Littered with pickled brains and collectible little curios, Hendrick’s Carnival of Knowledge feels as much an absinthe-addled emporium of wonders as it does a gin-slinging sales pitch. Its idiosyncracy and consciously ‘kooky’ character prove central to experience of any of the many sessions of pseudo-intellectual patter scheduled over the course of the Carnival’s contracted existence. The allocated ‘hour’ of cocktails and conversational capers offers an ideal opportunity to soak up this aura of gorgeousness whilst also suitably sauced.
One of the Carnival’s significant strengths is its magnificently proficient hosting: a doorman is on hand to welcome any guest through the big-top-style drapery door. With a copy of ‘The Unusual Times’ – an exquisitely detailed informational upon such subjects as our modern day persecution of magicians and the standards of housekeeping in Hell – placed in hand, guests are whisked into boozy heart of the carnival: A parlour packed to the rafters with chaises longs, ottomans and other obscure artefacts of Victoriana. Here emcees aplenty – including the distinguished Professor Medwyn, Director of the Carnival – saunter from guest to guest, riding crops and gong mallets marshalling strangers into civil conversation. Exceptionally attentive, these hosts ensure no one ever feels left on the fringes of this somewhat silly make-believe. Occasionally, the whimsy of these Wonderland denizens falters due to what feels like an uncertainty about their mandate; whipping up the Carnival’s oh-so-boho atmosphere whilst simultaneously ensuring that guests feel at ease leads to an awkward juxtaposition of fictional shtick and genuine, open conversation. Eyes dart off sideways, voices falter.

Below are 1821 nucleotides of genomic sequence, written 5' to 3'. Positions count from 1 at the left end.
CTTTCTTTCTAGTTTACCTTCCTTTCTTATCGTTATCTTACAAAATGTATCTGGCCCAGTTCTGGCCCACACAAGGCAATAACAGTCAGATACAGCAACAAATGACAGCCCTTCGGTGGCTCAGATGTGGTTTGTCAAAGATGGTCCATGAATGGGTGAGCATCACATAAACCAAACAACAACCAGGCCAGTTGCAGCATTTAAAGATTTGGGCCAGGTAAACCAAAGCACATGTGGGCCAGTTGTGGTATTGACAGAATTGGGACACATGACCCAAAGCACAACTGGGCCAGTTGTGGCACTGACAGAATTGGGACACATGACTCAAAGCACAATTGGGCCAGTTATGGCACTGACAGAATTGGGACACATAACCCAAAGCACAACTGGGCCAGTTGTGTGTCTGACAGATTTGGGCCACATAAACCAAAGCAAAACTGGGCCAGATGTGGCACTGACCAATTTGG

Surprise, surprise, the jewel in the gin-maker’s crown is its corking cocktail menu. Propping up the bar, guests get boozed-up by the carnival’s suave mixologists, with tipples ranging from honest Edinburgh mules to the edgily elderflower-and-chilli-flavoured St-Germain-de-Pres. With a cocktail glass clutched in hand (many of them dainty china teacups with glass stems attached), the jaunty tunes and ginny chitter-chatter ease one into an impression of Golden Age glamour and caddishness. This feeling of frivolity makes for the most palatable product placement one will ever encounter.
If you can stomach the palpably bourgeois sensibility, cocktail hours at Hendrick’s Carnival of Knowledge are certainly worth a drop-in. Fix up your three-pieces and fire up your cognitive cogs to overdrive, this is a cocktail hour to be celebrates in cerebrally silly style.